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Summary

Under the causal model an explanation gives a causal history of the phenomena.

The first problem that strikes one when considering this model is that the nature of causation is still a active area of philosophical debate. Hence, supports of the causal model need to argue why this ongoing debate does not negatively impact the validity of the model. Lipton does this by returning to his response to the potential why-regress: one does not need to explain "all the way down".

Next, Lipton points out that the causal model is too weak as it stands (e.g. the big bang may be pointed to as a cause of everything - but this is not a very good explanation), one needs to give some account of how one selects causes to be used in explanations. As a first step to doing this Lipton points out that a lot of the time we are only concerned with contrastive explanations, i.e. answers to questions of the form "why this rather than that?" (Where the "this" term is referred to as the "fact" and the "that" term as the "foil".)

As the fact and the foil are not necessarily logically incompatible and explaining a contrast is sometimes harder and sometimes easier than explaining a fact on its own, one cannot merely reduce the contrastive to the non-contrastive (although it may be possible to go the other way and represent the general explanatory case as "why P rather than ~P?).

How then is one to give a causal account of explanation with regard to these contrastive questions.

Lewis postulates an explanation based on citing differences in the causal histories of the contrasted events. However, this doesn't rule out causal explanations that aren't actually all that explanatory.

Another possibility is to select explanatory causes that raise the probability of the fact without raising the probability of the foil. Unfortunately, this is rather too explanatorily permissive.

The problems of the potential accounts above lead Lipton to postulate a difference condition for appropriate causal contrastive explanations: to explain "why P rather than Q", one must cite a causal difference between P and ~Q consisting of a cause of P and a correspondence absence of a similar cause in the case of ~Q.

This can be clarified by thinking about it in terms of tokens and types: what one requires is the presence of a token of a certain type in the causal history of P and the absence of a token of the same type in the causal history of ~Q. However, not just any type will do - it must be of relevance to the phenomena to be explained thus giving some account of how the particular token(s) connect with the phenomena.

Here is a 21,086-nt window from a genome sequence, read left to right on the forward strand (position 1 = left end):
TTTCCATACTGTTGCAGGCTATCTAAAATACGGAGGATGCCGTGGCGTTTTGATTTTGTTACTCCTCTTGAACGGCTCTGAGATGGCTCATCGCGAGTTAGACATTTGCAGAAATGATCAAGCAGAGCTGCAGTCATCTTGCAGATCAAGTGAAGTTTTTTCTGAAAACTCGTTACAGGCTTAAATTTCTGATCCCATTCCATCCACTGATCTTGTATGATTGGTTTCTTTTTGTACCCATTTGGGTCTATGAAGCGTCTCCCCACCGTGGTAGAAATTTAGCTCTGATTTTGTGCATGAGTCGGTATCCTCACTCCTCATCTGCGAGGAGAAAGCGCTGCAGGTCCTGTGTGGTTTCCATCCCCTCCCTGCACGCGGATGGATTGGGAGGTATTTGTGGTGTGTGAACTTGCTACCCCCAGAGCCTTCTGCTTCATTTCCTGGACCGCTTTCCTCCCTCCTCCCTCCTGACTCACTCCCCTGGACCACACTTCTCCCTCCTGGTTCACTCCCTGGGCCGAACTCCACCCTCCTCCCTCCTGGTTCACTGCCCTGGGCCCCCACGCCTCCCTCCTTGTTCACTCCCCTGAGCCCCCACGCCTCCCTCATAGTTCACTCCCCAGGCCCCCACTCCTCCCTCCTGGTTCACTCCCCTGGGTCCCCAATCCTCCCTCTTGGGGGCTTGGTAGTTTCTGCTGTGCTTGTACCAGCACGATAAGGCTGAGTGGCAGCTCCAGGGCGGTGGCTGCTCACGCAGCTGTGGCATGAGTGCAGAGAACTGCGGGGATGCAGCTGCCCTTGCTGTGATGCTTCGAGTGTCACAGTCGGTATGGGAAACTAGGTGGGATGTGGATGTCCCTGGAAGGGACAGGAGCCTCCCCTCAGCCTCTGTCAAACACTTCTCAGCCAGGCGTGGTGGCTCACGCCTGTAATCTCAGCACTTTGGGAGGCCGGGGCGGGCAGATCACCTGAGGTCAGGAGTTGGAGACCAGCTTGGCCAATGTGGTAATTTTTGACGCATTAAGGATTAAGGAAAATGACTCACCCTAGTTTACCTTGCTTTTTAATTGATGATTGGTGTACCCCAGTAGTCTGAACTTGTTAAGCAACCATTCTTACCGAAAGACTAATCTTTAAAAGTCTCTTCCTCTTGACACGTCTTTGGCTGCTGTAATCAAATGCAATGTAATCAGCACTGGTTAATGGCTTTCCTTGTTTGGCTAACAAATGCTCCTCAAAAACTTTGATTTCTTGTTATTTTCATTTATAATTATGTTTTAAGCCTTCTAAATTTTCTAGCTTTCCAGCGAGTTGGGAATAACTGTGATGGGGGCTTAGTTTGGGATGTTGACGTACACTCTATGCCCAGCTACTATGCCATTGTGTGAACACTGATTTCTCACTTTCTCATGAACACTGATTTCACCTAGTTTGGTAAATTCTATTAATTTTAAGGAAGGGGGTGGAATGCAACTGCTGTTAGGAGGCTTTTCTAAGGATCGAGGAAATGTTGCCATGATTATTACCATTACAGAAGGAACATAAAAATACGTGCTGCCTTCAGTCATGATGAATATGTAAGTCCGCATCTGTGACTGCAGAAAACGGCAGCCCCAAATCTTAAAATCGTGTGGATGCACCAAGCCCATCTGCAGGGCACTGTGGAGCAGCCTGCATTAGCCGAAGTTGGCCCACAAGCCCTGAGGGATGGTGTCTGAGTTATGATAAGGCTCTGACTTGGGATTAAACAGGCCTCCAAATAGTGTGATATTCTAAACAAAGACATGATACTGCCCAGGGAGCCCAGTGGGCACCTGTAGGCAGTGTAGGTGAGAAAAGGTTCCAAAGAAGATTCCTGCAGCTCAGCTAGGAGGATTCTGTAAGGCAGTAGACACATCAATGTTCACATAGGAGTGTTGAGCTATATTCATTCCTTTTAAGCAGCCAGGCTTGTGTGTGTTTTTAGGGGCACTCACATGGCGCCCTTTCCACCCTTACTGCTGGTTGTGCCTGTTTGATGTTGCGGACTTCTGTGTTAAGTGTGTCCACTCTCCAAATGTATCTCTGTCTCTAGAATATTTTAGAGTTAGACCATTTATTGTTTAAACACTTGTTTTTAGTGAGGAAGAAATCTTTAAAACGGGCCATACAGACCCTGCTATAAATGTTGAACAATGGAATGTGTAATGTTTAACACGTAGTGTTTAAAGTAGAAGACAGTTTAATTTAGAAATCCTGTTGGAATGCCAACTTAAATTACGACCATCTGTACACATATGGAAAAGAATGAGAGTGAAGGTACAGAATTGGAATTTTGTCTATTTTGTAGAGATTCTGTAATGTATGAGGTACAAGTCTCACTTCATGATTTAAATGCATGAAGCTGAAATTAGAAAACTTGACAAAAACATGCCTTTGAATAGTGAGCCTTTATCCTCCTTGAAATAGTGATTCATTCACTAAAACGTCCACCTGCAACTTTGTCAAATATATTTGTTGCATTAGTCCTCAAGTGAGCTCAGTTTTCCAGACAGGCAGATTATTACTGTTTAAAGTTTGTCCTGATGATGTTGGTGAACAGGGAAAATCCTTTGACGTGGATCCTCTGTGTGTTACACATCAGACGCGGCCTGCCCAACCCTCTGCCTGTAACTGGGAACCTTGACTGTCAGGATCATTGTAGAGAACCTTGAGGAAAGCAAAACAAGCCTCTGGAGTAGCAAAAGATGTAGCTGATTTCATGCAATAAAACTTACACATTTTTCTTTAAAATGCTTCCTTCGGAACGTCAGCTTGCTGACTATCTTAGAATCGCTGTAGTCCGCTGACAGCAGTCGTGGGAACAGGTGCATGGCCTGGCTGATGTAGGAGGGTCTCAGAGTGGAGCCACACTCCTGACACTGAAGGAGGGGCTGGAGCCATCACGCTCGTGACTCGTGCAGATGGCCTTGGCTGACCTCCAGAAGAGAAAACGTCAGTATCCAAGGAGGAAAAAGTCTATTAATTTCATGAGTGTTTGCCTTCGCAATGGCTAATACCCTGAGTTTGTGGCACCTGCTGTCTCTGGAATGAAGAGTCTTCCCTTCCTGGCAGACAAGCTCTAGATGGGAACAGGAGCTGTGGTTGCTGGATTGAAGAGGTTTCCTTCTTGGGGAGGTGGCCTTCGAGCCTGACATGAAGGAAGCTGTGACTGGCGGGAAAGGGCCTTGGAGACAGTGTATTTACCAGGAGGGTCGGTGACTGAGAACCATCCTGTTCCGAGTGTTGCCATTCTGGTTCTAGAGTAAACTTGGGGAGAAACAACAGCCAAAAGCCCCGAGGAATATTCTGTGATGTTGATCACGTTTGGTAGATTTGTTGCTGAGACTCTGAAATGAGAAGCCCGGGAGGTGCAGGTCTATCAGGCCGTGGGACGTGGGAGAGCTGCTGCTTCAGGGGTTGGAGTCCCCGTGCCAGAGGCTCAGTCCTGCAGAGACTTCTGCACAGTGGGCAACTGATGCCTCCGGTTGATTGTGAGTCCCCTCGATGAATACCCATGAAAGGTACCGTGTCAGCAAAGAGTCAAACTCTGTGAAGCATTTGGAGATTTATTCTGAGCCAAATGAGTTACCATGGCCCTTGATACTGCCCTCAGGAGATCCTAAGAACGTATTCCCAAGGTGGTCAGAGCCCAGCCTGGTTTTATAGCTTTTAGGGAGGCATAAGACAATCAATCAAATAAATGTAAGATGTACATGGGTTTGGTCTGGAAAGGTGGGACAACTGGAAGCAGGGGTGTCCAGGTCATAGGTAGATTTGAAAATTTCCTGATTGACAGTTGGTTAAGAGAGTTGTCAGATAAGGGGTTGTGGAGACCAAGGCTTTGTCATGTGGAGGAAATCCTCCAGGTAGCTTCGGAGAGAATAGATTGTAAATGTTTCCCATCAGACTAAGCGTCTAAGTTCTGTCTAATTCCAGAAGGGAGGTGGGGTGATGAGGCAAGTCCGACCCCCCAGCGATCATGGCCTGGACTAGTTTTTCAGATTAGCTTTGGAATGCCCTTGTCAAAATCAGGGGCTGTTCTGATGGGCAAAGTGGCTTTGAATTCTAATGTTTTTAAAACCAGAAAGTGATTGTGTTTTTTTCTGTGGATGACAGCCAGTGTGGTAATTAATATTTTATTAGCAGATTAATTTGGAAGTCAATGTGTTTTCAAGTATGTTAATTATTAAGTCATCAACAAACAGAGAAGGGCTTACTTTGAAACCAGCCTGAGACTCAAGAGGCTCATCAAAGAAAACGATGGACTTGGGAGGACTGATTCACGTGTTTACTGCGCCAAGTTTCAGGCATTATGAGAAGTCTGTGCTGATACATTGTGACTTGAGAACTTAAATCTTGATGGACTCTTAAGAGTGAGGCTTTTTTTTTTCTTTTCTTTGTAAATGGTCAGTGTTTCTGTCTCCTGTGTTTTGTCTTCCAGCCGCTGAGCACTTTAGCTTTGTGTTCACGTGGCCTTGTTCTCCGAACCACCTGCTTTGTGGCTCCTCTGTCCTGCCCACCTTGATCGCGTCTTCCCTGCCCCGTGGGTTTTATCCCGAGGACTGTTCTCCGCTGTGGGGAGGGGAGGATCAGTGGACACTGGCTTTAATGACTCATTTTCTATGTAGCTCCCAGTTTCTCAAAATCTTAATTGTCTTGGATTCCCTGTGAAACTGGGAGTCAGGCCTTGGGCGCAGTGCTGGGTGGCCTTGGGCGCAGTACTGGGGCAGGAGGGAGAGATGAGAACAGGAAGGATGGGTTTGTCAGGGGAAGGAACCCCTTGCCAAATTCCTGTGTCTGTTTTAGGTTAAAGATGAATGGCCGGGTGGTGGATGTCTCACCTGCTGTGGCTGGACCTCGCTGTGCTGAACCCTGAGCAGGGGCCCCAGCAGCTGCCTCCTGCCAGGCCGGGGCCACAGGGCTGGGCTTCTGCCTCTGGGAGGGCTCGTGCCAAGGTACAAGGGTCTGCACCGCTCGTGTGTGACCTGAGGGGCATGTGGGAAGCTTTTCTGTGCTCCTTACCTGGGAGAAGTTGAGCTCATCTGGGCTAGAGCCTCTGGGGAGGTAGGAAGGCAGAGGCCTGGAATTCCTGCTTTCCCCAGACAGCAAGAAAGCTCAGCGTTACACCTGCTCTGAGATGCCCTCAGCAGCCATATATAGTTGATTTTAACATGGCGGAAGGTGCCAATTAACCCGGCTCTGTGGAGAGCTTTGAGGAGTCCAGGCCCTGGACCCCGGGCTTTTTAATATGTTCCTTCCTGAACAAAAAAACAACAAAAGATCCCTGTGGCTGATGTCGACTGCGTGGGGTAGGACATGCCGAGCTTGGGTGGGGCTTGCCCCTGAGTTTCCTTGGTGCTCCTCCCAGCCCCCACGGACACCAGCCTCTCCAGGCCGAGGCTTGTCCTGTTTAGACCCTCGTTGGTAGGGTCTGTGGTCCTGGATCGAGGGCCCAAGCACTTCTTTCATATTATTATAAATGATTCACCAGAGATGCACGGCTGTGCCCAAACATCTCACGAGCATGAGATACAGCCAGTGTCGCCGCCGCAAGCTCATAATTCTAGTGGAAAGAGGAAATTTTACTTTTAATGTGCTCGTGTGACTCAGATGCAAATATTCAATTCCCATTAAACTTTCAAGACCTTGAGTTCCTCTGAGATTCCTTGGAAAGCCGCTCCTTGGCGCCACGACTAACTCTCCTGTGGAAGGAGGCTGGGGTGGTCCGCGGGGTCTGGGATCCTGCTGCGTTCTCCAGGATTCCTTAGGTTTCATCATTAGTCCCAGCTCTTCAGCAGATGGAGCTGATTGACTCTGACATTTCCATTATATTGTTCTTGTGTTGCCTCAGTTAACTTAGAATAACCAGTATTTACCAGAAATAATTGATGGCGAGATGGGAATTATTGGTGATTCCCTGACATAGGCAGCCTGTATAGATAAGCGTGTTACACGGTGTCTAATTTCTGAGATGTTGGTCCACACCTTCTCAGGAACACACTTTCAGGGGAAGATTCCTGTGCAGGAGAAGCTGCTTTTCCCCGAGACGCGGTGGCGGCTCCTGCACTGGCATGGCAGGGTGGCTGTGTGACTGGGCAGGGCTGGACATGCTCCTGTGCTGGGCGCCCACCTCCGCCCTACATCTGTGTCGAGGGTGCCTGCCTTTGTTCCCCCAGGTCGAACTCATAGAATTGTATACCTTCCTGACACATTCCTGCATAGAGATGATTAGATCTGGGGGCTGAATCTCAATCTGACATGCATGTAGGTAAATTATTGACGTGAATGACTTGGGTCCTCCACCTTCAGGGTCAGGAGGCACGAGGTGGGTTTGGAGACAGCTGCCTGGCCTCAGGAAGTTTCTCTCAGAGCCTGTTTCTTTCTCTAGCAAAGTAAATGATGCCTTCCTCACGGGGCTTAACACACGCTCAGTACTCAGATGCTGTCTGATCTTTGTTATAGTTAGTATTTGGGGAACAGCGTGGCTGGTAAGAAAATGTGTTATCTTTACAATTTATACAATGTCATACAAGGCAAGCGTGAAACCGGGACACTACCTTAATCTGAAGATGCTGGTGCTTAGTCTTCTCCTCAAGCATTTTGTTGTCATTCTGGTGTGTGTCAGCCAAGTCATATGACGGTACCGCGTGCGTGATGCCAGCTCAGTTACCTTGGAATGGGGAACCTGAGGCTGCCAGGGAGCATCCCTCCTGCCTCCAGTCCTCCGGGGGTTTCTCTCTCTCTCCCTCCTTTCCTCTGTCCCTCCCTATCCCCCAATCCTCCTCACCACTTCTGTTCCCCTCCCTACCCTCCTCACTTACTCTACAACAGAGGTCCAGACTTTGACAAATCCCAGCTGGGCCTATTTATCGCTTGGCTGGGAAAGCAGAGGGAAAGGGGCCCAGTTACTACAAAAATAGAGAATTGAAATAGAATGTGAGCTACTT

An additional point that arises out of consideration regarding explanations of these contrastive cases is that in order for contrastive questions to be meaningful, the contrasted phenomena must have a casual history that is similar enough to highlight potentially significant differences.

Finally, Lipton discusses how these contrastive questions can be used in order to conductive some sort of "causal triangulation" with regard to illuminating a more general explanation of the phenomena of interest.

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What do I think?

  • I'm not entirely sure that I find Lipton's response to concerns regarding the nature of causation satisfying. Perhaps there is some sort of type-token distinction that can be made here? That is, Lipton's original reponse to the why-regress was satisfactory because it was dealing with an explanatory regress of particular instances of explanation but it fails to satisfy when dealing with the (potential) mechanism of explanation itself.
  • I had a clarifying discussion regarding Lipton's why-regress cut - off today in respect to the way it relates to the infinite why-regress argument aimed against those who postulate the existence of universals.
  • The key consideration to come out of the discussion was the idea of an explanation context. Suppose an explanation is given in a certain context, explaining crop failure by appeal to a drought to a child for instance. Then it seems reasonable that one may cut off the why-regress when further explanation would require answering questions no longer appropriate to the context (the postulation of quarks for example). Thus different contexts may require that explanations of the same phenomena end at different point along the chain of why-regresses.
  • When one is dealing with the philosophical investigation of the nature of explanation, it could be argued that one is in the broadest possible context (perhaps "the ontological context" might be a good label). Hence no context-based cut-off of the why-regress is possible and thus a complete explanation must be given. This is why Lipton's argument above is unsatisfactory in this circumstance (at the very least some argument must be given as to why the philosophical context is not unlimited).
    — If one accepts the unlimited nature of the philosophical context postulated above, then it seems likely that explanation and inference are one and the same within this context.
  • In scientific circumstances, does one ever really need to deal at the level of general explanation?

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Lipton I B E

Chris Wilcox